- 3 Draper Street - Victorian houses, Draper Street (at Front St W between Spadina Ave and Bathurst St). Draper Street is a small Heritage Conservation District. This short street is lined with over a dozen Victorian-era houses from the 1880s. The houses are private residences.
- 4 Graffiti Alley, Graffiti Alley, Rush Lane & cross-lanes (west side of Spadina Ave between Richmond St & Queen St). Lanes at the rear of commercial buildings have colourful displays of graffiti, a few of which are very artistic murals. A Toronto-themed mural is displayed on the west side of a building on Rush Lane.
- 5 Hockey Hall of Fame, 30 Yonge St (at Wellington St, in Brookfield Place), ☏ , ✉ email@example.com. Open daily with hours varying by season; closed Christmas, New Year's, and the day of induction ceremonies in November. A shrine to Canada's pastime in the heart of the city. The Stanley Cup is usually housed here – if seeing it is important, call ahead and ensure it's not in another city before you visit. General $19, Senior (65+) $15, Youth (4-13) $13.
- Since 1993, the Hockey Hall of Fame has been housed in the former Toronto head office of the Bank of Montreal. Completed in 1885, the building has two fine monumental facades with an impressive entrance bay between them. It continued in use as a bank until 1982, when it closed.
- 6 Ripley's Aquarium, 288 Bremner Blvd (At base of CN Tower), ☏ . 9AM-6PM (Sa Su and peak season 9AM-9PM). Home to 13,500 species of sea creatures from habitats around the world. Café, souvenir shop. $30/person.
- 7 Roundhouse Park, 255 Bremner Blvd (S side of CN Tower, across the street). This public park offers has a number of preserved exhibits: roundhouse and turntable, coaling tower, water tower, signal tower, small railway station and several railway cars and locomotives including a 4-8-4 Northern-type steam locomotive. Free to view outdoor exhibits.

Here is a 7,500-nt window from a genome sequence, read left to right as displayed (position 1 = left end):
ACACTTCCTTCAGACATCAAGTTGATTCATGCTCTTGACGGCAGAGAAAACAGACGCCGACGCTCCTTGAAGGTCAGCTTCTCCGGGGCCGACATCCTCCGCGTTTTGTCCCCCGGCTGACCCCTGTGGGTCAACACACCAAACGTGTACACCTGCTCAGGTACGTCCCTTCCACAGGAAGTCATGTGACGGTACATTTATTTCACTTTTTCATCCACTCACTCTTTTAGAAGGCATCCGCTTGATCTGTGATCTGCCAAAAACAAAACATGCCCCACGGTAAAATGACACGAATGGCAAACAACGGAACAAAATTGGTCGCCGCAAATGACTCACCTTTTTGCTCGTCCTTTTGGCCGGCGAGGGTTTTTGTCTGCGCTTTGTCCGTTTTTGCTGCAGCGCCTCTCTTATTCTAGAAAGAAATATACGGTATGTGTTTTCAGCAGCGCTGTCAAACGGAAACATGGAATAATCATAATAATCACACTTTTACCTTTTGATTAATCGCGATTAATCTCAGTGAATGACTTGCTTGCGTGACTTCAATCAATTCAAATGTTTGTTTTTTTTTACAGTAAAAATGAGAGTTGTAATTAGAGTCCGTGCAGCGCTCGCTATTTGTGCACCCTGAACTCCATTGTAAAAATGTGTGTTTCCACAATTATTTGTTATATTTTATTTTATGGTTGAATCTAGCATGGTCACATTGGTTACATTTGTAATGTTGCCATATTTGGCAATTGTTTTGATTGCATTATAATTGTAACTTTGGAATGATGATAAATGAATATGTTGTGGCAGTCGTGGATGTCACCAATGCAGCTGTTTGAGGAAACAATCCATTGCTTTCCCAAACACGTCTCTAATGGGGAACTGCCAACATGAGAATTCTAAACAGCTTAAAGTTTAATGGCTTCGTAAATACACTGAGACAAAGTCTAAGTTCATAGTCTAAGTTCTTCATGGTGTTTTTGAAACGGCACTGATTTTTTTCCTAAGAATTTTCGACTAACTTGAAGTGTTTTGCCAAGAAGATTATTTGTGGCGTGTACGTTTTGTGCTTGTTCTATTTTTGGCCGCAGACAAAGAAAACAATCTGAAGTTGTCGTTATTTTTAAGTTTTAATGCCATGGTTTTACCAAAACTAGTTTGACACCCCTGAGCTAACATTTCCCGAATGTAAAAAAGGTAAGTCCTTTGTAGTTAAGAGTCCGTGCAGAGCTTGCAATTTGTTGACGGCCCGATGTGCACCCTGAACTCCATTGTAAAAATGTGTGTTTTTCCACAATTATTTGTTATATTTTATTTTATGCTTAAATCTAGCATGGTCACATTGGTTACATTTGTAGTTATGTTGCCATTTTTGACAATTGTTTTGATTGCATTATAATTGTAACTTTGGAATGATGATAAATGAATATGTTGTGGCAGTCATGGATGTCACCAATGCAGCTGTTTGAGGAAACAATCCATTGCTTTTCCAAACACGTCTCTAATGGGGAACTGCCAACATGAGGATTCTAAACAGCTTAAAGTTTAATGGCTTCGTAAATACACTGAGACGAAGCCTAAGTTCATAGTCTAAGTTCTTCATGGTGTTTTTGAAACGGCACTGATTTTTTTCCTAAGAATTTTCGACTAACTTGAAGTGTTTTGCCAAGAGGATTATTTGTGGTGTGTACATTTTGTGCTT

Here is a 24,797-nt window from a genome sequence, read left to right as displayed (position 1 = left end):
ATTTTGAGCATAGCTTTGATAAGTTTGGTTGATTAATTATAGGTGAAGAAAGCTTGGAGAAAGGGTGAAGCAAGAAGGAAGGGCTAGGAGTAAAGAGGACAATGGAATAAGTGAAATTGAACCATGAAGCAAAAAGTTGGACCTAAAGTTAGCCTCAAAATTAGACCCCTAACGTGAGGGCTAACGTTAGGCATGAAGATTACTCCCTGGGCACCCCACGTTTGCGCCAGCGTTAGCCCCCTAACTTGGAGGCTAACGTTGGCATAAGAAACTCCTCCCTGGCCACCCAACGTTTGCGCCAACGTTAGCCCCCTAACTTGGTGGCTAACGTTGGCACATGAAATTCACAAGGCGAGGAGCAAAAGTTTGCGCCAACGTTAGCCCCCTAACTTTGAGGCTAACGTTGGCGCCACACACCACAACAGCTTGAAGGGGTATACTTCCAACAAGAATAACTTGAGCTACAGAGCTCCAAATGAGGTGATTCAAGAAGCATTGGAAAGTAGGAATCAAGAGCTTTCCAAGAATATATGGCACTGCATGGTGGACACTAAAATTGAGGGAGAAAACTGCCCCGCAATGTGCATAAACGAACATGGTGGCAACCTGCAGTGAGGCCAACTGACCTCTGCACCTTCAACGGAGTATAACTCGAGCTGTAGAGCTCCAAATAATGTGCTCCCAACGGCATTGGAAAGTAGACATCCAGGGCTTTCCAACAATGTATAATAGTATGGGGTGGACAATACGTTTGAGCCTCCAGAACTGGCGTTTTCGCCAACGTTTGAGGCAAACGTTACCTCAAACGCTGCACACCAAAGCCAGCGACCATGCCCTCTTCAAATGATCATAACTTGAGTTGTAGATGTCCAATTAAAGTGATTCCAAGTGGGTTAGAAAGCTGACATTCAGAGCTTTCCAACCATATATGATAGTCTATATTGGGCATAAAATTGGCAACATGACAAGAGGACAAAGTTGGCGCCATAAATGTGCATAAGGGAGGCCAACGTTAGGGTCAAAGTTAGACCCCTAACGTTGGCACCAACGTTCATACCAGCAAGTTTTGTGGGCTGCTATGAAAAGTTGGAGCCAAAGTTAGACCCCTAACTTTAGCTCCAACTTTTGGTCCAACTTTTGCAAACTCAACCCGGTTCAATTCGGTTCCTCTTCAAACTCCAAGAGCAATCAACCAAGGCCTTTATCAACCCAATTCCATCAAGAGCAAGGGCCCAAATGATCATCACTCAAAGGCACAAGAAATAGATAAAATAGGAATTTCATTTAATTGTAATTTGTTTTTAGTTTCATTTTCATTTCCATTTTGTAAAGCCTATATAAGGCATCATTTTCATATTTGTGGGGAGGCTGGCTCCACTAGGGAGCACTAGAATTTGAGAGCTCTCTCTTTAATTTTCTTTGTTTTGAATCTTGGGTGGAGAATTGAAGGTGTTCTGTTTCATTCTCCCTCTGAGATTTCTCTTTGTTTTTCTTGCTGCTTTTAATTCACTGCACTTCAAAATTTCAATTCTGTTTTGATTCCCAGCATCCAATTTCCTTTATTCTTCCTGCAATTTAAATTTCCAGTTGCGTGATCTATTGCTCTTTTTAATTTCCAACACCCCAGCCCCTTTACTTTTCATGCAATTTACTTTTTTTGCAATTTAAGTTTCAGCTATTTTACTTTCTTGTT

- 8 Toronto Railway Museum, 255 Bremner Blvd, Unit 15 (Roundhouse Park) (S side of CN Tower, across the street). Daily noon-5PM. The museum, in the roundhouse building, has railway exhibits, cars under restoration, and a gift shop. When the miniature stream trains are running in the park, you can purchase separate tickets to ride them from the old Don Station building. Museum:$5, $3 for children under 14; miniature train:$3, $2 for children under 14.
- 9 TD Gallery of Inuit Art (Toronto Dominion Gallery of Inuit Art), 79 Wellington Street West (TD South Tower (west side of lobby), TD Centre, south side of Wellington St just east of York St). M-F 8AM-6PM, Sa Su 10AM-4PM. Collection of Inuit art, about 100 items on display. Free admission.
- 10 Union Station, 65 Front Street West. Union Station is the largest and most opulent railway station in Canada and a landmark in Toronto. Designed in the Beaux-Arts style and finished in 1921, this Heritage Railway Station is a National Historic Site of Canada. The main internal feature of the station is the Great Hall which is 250 ft (76 m) long and 88 ft (27 m) high at its highest point. Materials such as bronze, limestone, marble, tiles, and translucent glass create a sense of enduring quality. On the east side of the station, there is a bridge to the Union Station Bus Terminal where you can get a glimpse of the train shed without buying a train ticket. On the west side is the SkyWalk, an approximately 500-metre enclosed walkway from Union Station to the CN Tower and the Rogers Centre. On the south side, is a tunnel leading to the Scotiabank Arena (formerly known as Air Canada Centre).